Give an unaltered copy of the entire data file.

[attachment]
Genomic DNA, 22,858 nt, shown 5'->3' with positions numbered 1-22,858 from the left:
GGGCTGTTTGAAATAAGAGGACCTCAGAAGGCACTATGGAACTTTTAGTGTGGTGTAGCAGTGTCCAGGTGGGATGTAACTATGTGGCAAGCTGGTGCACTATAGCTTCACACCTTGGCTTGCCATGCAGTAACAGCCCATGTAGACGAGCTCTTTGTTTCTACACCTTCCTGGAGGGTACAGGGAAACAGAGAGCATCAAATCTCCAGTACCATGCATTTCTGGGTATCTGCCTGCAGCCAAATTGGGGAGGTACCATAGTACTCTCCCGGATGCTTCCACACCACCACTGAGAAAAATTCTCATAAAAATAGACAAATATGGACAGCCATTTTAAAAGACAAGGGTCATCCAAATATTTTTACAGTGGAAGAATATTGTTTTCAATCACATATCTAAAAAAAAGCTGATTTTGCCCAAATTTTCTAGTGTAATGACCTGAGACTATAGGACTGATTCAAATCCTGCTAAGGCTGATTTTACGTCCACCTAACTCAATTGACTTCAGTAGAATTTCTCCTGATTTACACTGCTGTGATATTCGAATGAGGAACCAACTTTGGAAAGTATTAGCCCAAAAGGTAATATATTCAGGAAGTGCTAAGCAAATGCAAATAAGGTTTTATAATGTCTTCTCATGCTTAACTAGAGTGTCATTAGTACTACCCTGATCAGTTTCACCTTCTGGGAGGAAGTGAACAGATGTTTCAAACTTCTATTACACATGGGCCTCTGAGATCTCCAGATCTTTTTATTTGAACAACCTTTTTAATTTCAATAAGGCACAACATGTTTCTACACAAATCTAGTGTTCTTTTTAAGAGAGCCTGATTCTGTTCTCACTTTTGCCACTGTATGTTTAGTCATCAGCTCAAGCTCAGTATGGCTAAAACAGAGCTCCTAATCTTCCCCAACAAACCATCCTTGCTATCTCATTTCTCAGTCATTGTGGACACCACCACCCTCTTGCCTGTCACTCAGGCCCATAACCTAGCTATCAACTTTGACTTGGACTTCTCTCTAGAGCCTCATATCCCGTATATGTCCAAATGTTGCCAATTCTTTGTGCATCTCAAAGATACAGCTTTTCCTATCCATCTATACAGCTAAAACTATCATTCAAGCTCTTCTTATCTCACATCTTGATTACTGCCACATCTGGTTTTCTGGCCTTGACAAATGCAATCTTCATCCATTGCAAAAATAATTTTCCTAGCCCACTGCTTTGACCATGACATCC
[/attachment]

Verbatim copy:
Genomic DNA, 22,858 nt, shown 5'->3' with positions numbered 1-22,858 from the left:
GGGCTGTTTGAAATAAGAGGACCTCAGAAGGCACTATGGAACTTTTAGTGTGGTGTAGCAGTGTCCAGGTGGGATGTAACTATGTGGCAAGCTGGTGCACTATAGCTTCACACCTTGGCTTGCCATGCAGTAACAGCCCATGTAGACGAGCTCTTTGTTTCTACACCTTCCTGGAGGGTACAGGGAAACAGAGAGCATCAAATCTCCAGTACCATGCATTTCTGGGTATCTGCCTGCAGCCAAATTGGGGAGGTACCATAGTACTCTCCCGGATGCTTCCACACCACCACTGAGAAAAATTCTCATAAAAATAGACAAATATGGACAGCCATTTTAAAAGACAAGGGTCATCCAAATATTTTTACAGTGGAAGAATATTGTTTTCAATCACATATCTAAAAAAAAGCTGATTTTGCCCAAATTTTCTAGTGTAATGACCTGAGACTATAGGACTGATTCAAATCCTGCTAAGGCTGATTTTACGTCCACCTAACTCAATTGACTTCAGTAGAATTTCTCCTGATTTACACTGCTGTGATATTCGAATGAGGAACCAACTTTGGAAAGTATTAGCCCAAAAGGTAATATATTCAGGAAGTGCTAAGCAAATGCAAATAAGGTTTTATAATGTCTTCTCATGCTTAACTAGAGTGTCATTAGTACTACCCTGATCAGTTTCACCTTCTGGGAGGAAGTGAACAGATGTTTCAAACTTCTATTACACATGGGCCTCTGAGATCTCCAGATCTTTTTATTTGAACAACCTTTTTAATTTCAATAAGGCACAACATGTTTCTACACAAATCTAGTGTTCTTTTTAAGAGAGCCTGATTCTGTTCTCACTTTTGCCACTGTATGTTTAGTCATCAGCTCAAGCTCAGTATGGCTAAAACAGAGCTCCTAATCTTCCCCAACAAACCATCCTTGCTATCTCATTTCTCAGTCATTGTGGACACCACCACCCTCTTGCCTGTCACTCAGGCCCATAACCTAGCTATCAACTTTGACTTGGACTTCTCTCTAGAGCCTCATATCCCGTATATGTCCAAATGTTGCCAATTCTTTGTGCATCTCAAAGATACAGCTTTTCCTATCCATCTATACAGCTAAAACTATCATTCAAGCTCTTCTTATCTCACATCTTGATTACTGCCACATCTGGTTTTCTGGCCTTGACAAATGCAATCTTCATCCATTGCAAAAATAATTTTCCTAGCCCACTGCTTTGACCATGACATCC